Being completely done with Grant Morrison’s Batman run means I can finally get round to doing a lot of other things that I’ve talked about to no end, but never actually started on this blog of mine. There will finally be posts about the video games that I’ve been playing, novels that I’ve read recently, films I’ve watched, et cetera. But I do think that this blog is going to remain quite focused on my comics collection, especially since my renewed subscription to 2000AD and the Megazine means I’ll be reading and reviewing those every week to four weeks that they arrive at my home. When it comes to the next series of comics that I’ll be reading, however, well, I’m honestly not sure what I’ll read next.
On the one hand I could read standalone some standalone but, on the other hand, I could start a longer series again, which I could do write ups for in the same way as Morrison’s run. The problem is, there’s so much choice either way. The only thing you can be certain of is that I won’t be reading more of Grant Morrison for a while, even though I’d really like to write a review for All Star Superman, and I will most certainly be taking a break from Batman, despite the fact that Scott Synder’s ongoing Batman run of his own is calling on me. But what that leaves us to read instead I don’t honestly know yet. Hopefully I’ll make a decision soon and it’ll be a fairly good one. What I’m also trying to keep in mind is that I’ll be going on holiday in two month’s time so I don’t want to start a longer series like Hellboy, leave it, then come back to it forgetting stuff.
The one post that I do know will be coming is a review of Dredd, the 2012 film, based of course on 2000AD’s lead character. This is because I recently bought my first limited edition book which went up for sale on 2000AD’s online store and sold out in three days. It’s a hardcover version of the film’s screenplay and “storyboard”, actually a comic of its own that artist Jock created in the time that he worked on the film. Incidentally, it’s he who signs and numbers this particular copy, seemingly limited to 500. It’s only the first 300 that have sold out, the rest becoming available on other stores sometime in the future, I believe. Either way, I’m quite excitied to get my mitts on it in July and thought that I might as well write a review for the film seeing as I’ve splashed out fifty quid for it. Indeed, I would not have done so if I didn’t love the film.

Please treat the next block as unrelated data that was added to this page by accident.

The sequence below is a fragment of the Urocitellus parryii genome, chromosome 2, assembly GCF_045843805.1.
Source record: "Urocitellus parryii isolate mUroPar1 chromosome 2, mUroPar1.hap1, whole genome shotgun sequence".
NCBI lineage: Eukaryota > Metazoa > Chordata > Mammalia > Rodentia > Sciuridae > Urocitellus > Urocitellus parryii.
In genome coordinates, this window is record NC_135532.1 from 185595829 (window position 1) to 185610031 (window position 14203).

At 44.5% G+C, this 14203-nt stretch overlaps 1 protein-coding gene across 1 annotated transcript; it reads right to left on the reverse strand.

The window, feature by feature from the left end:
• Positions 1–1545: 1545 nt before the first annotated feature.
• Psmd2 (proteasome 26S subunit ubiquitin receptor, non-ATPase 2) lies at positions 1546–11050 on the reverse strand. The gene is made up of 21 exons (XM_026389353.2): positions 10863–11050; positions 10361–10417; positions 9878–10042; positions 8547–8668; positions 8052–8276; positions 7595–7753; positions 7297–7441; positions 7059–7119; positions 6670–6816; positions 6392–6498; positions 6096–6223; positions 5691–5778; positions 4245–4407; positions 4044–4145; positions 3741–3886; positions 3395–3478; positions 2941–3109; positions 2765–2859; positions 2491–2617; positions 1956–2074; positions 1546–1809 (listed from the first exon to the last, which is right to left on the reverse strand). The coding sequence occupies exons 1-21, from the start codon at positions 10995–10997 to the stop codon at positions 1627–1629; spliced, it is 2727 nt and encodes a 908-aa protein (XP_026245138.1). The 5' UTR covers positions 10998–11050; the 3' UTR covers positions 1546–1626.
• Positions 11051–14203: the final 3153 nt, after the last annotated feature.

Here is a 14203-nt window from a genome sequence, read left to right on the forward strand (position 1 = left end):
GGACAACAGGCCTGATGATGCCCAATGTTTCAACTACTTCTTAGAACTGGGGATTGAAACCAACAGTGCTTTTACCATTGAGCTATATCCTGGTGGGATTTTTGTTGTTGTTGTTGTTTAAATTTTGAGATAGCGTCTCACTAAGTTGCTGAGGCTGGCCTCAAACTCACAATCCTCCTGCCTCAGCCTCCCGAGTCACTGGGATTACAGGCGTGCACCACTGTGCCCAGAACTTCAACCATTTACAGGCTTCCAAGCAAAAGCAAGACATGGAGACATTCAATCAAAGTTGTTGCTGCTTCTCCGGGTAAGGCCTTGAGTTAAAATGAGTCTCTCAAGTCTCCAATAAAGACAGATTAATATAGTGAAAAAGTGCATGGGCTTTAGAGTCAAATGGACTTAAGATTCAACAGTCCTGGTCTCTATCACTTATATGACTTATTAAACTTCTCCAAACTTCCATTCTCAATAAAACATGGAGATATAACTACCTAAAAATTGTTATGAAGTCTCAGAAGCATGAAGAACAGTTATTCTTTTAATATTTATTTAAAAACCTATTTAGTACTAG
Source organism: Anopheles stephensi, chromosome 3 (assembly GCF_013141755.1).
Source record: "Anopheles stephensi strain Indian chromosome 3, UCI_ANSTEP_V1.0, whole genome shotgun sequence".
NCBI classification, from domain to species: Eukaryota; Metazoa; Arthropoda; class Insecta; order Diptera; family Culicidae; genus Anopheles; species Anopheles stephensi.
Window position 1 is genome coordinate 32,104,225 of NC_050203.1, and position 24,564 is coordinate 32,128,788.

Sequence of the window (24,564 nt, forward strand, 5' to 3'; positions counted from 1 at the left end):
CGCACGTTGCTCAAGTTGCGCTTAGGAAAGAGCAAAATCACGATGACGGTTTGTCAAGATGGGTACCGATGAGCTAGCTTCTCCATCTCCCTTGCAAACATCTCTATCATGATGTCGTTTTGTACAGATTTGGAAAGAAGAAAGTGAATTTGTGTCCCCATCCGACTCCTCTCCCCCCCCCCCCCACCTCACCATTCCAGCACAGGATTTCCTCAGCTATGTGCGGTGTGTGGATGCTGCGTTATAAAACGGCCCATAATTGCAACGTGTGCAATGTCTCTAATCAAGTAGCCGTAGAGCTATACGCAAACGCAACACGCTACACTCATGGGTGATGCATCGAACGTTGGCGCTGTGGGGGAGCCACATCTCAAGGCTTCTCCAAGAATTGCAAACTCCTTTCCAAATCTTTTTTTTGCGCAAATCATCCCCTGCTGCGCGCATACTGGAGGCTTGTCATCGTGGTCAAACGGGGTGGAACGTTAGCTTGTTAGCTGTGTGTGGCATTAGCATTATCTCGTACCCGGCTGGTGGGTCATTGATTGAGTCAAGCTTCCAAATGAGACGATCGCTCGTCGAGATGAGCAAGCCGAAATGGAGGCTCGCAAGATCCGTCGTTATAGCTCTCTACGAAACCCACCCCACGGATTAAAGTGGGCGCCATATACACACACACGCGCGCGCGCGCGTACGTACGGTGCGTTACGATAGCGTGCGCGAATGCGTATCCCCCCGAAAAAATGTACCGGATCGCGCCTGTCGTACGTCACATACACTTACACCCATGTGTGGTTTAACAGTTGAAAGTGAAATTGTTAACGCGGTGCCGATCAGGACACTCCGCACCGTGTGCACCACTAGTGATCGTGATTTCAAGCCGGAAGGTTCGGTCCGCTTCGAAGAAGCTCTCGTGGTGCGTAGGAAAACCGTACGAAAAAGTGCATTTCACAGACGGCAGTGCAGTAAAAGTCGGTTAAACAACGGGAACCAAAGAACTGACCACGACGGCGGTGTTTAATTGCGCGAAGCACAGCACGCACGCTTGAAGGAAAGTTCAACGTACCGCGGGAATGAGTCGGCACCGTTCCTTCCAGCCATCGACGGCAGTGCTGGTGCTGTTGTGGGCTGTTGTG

There’s been a lot of films based on comics released in the last few decades, most of which have been adaptations of popular superheroes. The people I know would probably say that Christopher Nolan’s Dark Knight series or some of Marvel’s films, particularly Joss Whedon’s The Avengers, are the best films based on their respective comics. Though I can’t speak for the latter, not exactly being a Marvel fan, I do believe that the former director is actually incredibly overrated for reasons I might discuss in the future, especially his Dark Knight trilogy. Which leaves us with Dredd.
When a friend of mine unfamiliar with the character told me it was being released I could not have been any less excited, Stallone’s version having tainted any hope I had for a good film based on the character. So no fair chance was given – I didn’t look up who was on board for it, didn’t check to see if John Wagner or anyone else who has worked closely with the character was involved, and I did not see it in the cinema. It was sometime last year, I forget when exactly, that my dad borrowed a copy from someone at his work. Though he still hasn’t seen it, the fool, I went into as a sceptic but, to my great surprise, fucking loved it. Not only is it easily my favourite comic book adaptation of all time, it’s also one of my favourite films of all time too, and I hope that I can explain the reasons for that quite well in my forthcoming review.